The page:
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A calibrated dual-port acoustic Vector Network Analyser

The Vector Network Analyzer (VNA) is a workhorse in electrical engineering, and has been refined over the last fifty years to offer many advantages. This technology is continually expanding and branching into other fields including optics. This thesis presents the design and calibration of an Acoustic Vector Network Analyzer (AVNA), which represents further adaptation of this technology into other engineering fields. This goal requires several developments; a repeatable acoustic waveguide flange/joint, a calibration method(s), calibration standards, and calibration verification. The hardware that has been developed is used as an accessory to an existing commercial VNA mainframe (Agilent-4395A) and a retrofitted test-set (HP87511A) that now hosts connectivity for our ``measurement heads'' containing the acoustic directional couplers. Directional couplers are the fundamental technology that allows for Vector Network Analysis, the acoustic variant has an operational range of a little more than an octave and sufficient directionality for calibration. The coupler is a branch waveguide coupler and to enable reliable and repeatable connection has been equipped with a flange system. This flange system has alignment pins and O-rings to ensure proper sealing and repeatability. Several materials were used with additive manufacturing techniques to create couplers and waveguide sections, each with its own advantages. Titanium (Ti64) offered the best usability and reliability, while plastic offered better repeatability. Calibration was a major advance in the VNA and one that popularized the instrument. The calibration's performance is limited by the repeatability of flanged joints. This is because several measurements are required to produce a linear system of equations, therefore this system contains within it the variation of the flange joints. Developing a calibration method is the crux in realizing the aim of an Acoustic VNA. This thesis presents a set of five measurements and two competing algorithms that can be used to implement calibration. The analytical and numerical methods presented both have distinct advantages and disadvantages. The five measurements are performed with proposed calibration standards. A ``Thru'', ``Reflect'' and ``Match'' standard are required. The ``Match'' standard is provided by a sliding load, the sliding load has been previously used as part of an acoustic calibration. To verify the operation of the calibrated instrument verification measurement was performed using a passive, asymmetrical, reciprocal device (PARD).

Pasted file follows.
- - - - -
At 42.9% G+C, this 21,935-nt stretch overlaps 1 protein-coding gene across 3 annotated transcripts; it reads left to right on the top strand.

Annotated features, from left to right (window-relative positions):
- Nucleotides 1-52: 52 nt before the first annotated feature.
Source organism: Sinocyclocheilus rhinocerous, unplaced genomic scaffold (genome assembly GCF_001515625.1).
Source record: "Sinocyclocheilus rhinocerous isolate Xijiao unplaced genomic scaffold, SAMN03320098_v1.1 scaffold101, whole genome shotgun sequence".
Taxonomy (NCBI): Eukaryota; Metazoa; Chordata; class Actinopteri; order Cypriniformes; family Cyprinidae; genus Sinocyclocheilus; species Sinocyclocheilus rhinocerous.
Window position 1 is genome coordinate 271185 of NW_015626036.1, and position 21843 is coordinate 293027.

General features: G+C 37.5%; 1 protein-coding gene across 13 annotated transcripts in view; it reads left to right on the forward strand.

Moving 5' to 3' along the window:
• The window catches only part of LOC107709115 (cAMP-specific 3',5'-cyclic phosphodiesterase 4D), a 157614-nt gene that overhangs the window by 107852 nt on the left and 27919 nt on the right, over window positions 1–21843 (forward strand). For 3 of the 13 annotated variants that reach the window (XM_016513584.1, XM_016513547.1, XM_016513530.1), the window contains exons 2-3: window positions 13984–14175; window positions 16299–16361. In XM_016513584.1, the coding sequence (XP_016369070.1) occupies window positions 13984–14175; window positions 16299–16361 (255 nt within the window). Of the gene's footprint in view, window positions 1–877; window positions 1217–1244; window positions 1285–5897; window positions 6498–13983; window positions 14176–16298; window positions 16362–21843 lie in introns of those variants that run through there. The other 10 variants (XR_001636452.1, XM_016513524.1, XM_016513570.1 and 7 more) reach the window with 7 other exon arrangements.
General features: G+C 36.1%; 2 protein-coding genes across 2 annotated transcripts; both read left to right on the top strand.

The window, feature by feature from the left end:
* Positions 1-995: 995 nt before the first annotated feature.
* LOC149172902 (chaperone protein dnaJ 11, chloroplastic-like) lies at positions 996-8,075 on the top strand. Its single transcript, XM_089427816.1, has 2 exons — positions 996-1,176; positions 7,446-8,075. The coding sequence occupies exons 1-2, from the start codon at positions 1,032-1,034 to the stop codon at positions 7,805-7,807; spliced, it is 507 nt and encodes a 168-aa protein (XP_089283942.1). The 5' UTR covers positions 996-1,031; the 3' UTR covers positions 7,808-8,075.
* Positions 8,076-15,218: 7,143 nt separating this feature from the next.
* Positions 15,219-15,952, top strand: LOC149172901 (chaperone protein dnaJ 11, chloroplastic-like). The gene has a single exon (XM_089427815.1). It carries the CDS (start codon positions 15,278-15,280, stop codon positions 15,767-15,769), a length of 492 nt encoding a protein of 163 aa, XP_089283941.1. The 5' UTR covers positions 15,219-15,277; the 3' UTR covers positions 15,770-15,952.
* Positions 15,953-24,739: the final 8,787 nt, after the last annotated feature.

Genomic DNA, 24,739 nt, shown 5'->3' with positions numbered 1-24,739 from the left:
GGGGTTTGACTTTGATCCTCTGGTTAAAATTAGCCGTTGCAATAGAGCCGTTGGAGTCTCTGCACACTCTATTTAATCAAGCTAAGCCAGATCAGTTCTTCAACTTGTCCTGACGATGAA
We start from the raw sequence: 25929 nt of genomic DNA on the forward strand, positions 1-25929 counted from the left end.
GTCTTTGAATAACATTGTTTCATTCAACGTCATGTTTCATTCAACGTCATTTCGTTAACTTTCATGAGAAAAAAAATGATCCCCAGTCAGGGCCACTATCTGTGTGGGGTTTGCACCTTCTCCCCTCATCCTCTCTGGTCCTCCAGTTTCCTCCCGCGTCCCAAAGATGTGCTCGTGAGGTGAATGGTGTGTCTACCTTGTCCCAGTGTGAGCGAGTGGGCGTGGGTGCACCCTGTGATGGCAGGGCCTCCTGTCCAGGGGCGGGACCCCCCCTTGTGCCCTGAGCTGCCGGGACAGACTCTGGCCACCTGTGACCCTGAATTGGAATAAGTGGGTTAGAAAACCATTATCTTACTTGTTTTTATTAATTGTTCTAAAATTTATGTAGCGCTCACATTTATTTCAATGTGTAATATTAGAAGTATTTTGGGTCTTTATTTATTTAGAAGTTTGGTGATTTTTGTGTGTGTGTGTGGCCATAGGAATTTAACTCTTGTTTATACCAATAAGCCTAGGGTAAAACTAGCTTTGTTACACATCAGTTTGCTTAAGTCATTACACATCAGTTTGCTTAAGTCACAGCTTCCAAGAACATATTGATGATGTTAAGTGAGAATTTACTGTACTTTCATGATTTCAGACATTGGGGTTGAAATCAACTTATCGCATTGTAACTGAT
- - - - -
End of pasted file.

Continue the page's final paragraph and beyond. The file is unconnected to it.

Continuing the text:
Type of thesis
The University of Waikato
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